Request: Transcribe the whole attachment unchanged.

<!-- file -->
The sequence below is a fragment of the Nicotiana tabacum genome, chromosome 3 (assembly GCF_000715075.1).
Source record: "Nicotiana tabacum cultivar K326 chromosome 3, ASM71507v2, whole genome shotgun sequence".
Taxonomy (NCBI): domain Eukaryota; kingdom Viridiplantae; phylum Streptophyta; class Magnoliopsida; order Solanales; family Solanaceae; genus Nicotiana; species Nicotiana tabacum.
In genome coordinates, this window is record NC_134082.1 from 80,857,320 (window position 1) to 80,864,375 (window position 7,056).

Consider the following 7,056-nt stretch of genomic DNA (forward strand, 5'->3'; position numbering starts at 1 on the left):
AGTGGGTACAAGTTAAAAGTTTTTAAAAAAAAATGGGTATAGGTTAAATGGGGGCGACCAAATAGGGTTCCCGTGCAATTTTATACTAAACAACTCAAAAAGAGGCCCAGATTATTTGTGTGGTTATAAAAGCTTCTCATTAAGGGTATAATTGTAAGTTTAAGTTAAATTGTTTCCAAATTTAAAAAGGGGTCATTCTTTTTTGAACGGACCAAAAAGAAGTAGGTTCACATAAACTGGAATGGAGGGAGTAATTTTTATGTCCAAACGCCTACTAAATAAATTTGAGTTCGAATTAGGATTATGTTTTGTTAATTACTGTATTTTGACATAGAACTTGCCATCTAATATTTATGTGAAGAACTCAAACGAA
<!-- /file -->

The sequence below is a fragment of the Nicotiana tabacum genome, chromosome 3 (assembly GCF_000715075.1).
Source record: "Nicotiana tabacum cultivar K326 chromosome 3, ASM71507v2, whole genome shotgun sequence".
Taxonomy (NCBI): domain Eukaryota; kingdom Viridiplantae; phylum Streptophyta; class Magnoliopsida; order Solanales; family Solanaceae; genus Nicotiana; species Nicotiana tabacum.
In genome coordinates, this window is record NC_134082.1 from 80,857,320 (window position 1) to 80,864,375 (window position 7,056).

Consider the following 7,056-nt stretch of genomic DNA (forward strand, 5'->3'; position numbering starts at 1 on the left):
AGTGGGTACAAGTTAAAAGTTTTTAAAAAAAAATGGGTATAGGTTAAATGGGGGCGACCAAATAGGGTTCCCGTGCAATTTTATACTAAACAACTCAAAAAGAGGCCCAGATTATTTGTGTGGTTATAAAAGCTTCTCATTAAGGGTATAATTGTAAGTTTAAGTTAAATTGTTTCCAAATTTAAAAAGGGGTCATTCTTTTTTGAACGGACCAAAAAGAAGTAGGTTCACATAAACTGGAATGGAGGGAGTAATTTTTATGTCCAAACGCCTACTAAATAAATTTGAGTTCGAATTAGGATTATGTTTTGTTAATTACTGTATTTTGACATAGAACTTGCCATCTAATATTTATGTGAAGAACTCAAACGAA